‘Basic human rights denied’, Condamine Court residents forced to detox following delayed response | The Canberra Times | Canberra, ACT

‘Basic human rights denied’, Condamine Court residents forced to detox following delayed response

Several drug and alcohol-dependent residents in quarantine at Condamine Court were denied withdrawal support this week, after a clinician shortage left some housing residents without access until Tuesday night.

Frontline workers have reported support services scrambling to provide alcohol to residents of the public housing complex on Monday, after taking it upon themselves to identify who was a flight risk without it.

About 70 residents of the Turner public housing facility have been forced to lock down after a person infectious with Covid was in the complex for five days last week.

Of those residents, a significant proportion have complex health issues with respite withheld from all residents for about 24 hours after they received notice to stay indoors, support staff report.

An absence of government health providers early in the week meant support services were unable to provide prescription medication to some residents, while others reported having dietary requirements ignored.

Chris Gough from Canberra Alliance for Harm Minimisation and Advocacy was called in on Sunday to advocate for those residents requiring access to drug treatment services.

He said throughout the emergency response a number of shortfalls had come to light, including a lack of available clinicians. Additionally, he said phone reception in the public housing facility was so poor residents couldn’t communicate with each other or with outsiders.

Condamine Court residents have been in quarantine since Sunday. Picture: Alex Crowe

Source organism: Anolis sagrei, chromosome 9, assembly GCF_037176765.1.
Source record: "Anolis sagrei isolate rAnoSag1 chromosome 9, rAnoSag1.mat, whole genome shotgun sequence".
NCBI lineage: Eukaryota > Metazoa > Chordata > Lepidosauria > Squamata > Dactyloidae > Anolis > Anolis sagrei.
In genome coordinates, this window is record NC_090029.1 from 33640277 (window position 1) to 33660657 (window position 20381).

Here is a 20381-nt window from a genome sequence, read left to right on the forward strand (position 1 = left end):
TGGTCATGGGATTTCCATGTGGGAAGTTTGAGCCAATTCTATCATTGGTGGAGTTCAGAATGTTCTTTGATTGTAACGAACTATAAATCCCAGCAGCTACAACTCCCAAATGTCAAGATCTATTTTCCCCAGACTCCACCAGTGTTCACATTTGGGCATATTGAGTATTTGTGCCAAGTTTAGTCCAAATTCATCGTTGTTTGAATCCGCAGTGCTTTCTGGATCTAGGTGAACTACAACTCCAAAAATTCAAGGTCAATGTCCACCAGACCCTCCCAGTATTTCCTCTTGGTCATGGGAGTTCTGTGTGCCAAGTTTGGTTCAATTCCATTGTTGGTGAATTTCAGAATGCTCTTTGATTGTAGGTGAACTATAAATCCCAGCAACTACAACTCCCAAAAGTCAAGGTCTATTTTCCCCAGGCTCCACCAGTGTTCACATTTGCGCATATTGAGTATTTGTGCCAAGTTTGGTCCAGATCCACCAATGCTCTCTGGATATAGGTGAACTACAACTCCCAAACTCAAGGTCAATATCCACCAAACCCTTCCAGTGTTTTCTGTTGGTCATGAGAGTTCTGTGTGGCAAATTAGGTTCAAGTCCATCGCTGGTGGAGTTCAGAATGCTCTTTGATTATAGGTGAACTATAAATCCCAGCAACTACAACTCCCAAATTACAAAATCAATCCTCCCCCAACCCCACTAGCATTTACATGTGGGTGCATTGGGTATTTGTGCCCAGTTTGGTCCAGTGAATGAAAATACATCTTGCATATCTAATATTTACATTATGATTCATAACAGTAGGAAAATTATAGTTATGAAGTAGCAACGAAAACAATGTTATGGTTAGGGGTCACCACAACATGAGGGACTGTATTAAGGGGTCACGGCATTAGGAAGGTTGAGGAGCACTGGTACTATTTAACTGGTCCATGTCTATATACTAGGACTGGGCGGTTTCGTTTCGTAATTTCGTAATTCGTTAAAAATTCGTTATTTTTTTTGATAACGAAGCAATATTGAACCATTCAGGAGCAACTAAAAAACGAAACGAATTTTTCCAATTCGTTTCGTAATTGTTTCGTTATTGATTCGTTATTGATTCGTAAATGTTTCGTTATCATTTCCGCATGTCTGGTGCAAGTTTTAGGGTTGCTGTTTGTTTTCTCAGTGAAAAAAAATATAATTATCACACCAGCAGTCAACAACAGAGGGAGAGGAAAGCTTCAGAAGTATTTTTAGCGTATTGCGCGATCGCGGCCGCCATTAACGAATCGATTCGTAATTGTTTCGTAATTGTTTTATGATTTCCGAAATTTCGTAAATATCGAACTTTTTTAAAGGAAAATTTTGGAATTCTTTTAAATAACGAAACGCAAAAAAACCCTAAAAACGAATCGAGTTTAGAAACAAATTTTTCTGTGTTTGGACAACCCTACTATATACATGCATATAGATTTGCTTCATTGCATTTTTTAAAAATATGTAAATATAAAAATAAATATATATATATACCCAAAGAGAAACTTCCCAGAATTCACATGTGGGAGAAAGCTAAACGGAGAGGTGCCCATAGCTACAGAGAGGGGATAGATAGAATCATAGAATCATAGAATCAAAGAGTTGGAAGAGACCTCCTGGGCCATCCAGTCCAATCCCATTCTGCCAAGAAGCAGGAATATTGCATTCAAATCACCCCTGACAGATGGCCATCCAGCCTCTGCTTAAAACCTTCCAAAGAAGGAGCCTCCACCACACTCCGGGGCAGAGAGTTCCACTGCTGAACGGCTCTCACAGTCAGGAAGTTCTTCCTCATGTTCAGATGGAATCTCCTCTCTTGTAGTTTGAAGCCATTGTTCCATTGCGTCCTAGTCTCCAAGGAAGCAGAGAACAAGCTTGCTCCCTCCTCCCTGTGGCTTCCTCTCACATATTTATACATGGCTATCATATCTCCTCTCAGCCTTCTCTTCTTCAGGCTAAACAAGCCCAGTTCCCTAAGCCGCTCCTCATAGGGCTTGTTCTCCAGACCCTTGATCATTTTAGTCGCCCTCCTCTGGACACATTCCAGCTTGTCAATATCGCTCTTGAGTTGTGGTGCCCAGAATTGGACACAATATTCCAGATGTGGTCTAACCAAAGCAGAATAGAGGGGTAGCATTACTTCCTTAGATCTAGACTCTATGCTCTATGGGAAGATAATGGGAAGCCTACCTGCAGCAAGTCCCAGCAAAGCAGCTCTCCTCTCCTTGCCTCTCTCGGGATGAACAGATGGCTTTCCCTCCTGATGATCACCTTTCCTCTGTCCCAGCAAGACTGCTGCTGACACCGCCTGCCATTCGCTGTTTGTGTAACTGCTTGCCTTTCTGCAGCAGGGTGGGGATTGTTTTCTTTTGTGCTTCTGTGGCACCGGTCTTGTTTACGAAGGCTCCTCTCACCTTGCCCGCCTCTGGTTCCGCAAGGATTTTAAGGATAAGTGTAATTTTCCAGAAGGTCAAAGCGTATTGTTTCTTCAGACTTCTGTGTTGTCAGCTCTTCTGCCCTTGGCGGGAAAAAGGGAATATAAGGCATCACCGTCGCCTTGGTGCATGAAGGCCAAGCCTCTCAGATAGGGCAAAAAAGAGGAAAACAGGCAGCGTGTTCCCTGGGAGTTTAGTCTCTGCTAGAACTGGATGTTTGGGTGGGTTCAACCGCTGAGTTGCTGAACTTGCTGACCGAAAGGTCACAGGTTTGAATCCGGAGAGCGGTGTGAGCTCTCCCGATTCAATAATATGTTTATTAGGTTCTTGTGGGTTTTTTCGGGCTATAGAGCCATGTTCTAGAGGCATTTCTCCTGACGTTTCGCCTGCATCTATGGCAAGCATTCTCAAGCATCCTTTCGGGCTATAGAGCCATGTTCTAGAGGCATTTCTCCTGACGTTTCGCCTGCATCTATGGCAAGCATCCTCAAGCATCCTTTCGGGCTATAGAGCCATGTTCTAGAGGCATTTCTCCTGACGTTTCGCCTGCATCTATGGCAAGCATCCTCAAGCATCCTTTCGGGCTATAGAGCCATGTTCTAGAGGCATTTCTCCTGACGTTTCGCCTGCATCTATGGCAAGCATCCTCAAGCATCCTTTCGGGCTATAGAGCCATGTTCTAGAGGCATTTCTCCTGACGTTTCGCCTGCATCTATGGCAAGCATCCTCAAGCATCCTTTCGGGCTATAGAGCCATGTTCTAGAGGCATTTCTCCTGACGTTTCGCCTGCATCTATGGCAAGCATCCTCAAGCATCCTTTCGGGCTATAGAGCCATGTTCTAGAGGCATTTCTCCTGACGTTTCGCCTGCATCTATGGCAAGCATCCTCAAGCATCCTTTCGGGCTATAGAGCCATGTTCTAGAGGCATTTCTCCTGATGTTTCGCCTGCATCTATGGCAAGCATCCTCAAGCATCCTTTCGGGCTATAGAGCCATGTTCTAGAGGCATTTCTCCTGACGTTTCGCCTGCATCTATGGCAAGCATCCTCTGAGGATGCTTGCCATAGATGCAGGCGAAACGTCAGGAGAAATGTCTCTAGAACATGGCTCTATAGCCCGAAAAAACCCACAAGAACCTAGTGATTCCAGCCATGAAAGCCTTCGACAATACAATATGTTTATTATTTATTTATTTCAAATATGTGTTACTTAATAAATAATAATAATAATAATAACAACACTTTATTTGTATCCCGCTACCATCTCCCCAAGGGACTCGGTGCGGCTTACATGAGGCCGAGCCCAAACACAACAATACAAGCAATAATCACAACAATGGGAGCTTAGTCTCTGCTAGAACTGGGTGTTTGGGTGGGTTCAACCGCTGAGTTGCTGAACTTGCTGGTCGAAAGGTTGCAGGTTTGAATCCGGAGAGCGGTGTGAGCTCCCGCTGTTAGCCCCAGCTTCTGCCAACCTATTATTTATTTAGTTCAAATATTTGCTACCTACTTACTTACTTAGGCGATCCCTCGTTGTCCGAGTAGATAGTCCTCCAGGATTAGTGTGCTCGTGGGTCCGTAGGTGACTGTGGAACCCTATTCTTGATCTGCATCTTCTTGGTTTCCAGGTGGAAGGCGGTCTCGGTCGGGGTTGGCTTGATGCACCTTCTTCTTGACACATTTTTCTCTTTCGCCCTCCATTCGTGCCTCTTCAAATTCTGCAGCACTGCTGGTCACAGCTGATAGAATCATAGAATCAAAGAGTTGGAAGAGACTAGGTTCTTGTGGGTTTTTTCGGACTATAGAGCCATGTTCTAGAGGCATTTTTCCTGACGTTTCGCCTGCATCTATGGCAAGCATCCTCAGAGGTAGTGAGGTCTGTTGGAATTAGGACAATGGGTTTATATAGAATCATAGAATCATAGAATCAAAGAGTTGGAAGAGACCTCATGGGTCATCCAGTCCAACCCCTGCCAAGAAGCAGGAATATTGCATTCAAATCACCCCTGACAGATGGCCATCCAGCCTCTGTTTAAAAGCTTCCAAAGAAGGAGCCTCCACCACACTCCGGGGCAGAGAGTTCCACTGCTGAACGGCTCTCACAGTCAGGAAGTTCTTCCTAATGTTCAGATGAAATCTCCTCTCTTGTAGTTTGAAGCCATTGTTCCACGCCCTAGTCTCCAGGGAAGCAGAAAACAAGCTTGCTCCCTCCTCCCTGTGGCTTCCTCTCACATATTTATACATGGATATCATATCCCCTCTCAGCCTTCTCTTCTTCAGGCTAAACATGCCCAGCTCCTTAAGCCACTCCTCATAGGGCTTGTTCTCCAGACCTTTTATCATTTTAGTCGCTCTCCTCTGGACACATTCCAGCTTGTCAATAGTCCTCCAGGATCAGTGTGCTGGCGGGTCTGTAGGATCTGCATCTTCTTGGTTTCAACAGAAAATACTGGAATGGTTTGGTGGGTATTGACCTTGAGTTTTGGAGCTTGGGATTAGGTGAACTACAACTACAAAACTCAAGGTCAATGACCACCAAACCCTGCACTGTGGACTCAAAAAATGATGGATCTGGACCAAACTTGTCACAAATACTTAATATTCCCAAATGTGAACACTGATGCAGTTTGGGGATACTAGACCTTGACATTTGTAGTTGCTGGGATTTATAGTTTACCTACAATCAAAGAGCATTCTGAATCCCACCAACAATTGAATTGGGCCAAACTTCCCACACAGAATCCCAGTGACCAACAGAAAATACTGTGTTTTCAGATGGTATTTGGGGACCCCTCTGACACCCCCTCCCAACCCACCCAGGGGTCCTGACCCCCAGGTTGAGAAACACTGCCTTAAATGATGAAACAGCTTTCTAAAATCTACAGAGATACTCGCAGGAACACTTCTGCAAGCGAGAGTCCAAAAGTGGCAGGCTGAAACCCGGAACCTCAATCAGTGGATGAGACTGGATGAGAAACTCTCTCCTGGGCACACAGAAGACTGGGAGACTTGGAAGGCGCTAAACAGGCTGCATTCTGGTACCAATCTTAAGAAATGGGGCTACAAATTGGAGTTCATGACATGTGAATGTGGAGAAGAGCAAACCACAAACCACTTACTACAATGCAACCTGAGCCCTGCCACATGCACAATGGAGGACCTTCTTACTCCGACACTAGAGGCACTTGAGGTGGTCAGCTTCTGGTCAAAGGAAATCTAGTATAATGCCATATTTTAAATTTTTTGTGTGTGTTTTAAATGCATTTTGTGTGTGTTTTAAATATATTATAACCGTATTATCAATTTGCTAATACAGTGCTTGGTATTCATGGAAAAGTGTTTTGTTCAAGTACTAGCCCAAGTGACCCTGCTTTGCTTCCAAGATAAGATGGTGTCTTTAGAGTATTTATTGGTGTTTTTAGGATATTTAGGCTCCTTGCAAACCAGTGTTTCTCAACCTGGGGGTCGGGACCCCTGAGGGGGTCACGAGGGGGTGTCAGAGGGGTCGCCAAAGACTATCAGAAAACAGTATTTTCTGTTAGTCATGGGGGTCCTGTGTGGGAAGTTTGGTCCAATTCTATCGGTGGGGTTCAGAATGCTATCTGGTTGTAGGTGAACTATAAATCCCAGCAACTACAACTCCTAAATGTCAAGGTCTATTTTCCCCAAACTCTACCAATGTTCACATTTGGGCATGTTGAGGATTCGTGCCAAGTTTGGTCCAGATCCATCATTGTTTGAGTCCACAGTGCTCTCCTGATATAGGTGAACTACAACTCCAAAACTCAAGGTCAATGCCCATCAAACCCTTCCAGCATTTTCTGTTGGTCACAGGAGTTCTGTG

Since Sunday, residents have been provided with phones and have had the opportunity to engage with Centrelink, as several agencies have stepped in to provide relief.

ACT Policing, Canberra Health Services, State Emergency Services and Housing ACT have all been involved in the response, which has included testing, the provision of urgent medical treatment and support for pets.

Mr Gough said there was a need to integrate specific services, including drug and alcohol services and mental health services, into emergency response planning.

ACT Council of Social Service chief executive officer Dr Emma Campbell said after speaking to workers on the ground at Condamine she was deeply concerned the ACT government response was not meeting basic needs, including the provision of health, food and appropriate medical support.

“The needs of these highly vulnerable Canberrans, including many older people who live at Condamine Court, are being dismissed and their basic human rights denied,” Dr Campbell said.

ACTCOSS chief executive Emma Campbell. Picture: Elesa Kurtz

“Many residents are short of food, medicine and other basic hygiene items.”

Dr Campbell said with the exception of some dedicated frontline government workers, the advice of community service organisations had been ignored.

On Friday, ACT Health Minister Rachel Stephen-Smith said government services would meet with support services to ensure everyone was well briefed on what measures were being taken to care for vulnerable residents.


Tensions were reportedly running high at Condamine as residents entered their six of quarantine and awaited results from a second round of testing. Of the 76 tests conducted earlier in the week, just one had returned a positive result.

Dr Campbell said the ACT government should have been prepared for this situation.

“The ACT government had assured us they had learned the lessons from previous situations in Melbourne and Sydney, this does not seem to be the case,” Dr Campbell said.

“Indeed, whilst the heavy handed nature of the lockdown in Melbourne was highly problematic, there was at least appropriate provision of food, medicines, healthcare, mental health supports and access to communication.

“From what ACTCOSS has heard, this is not the case in relation to Condamine Court.”

This content was originally published here.

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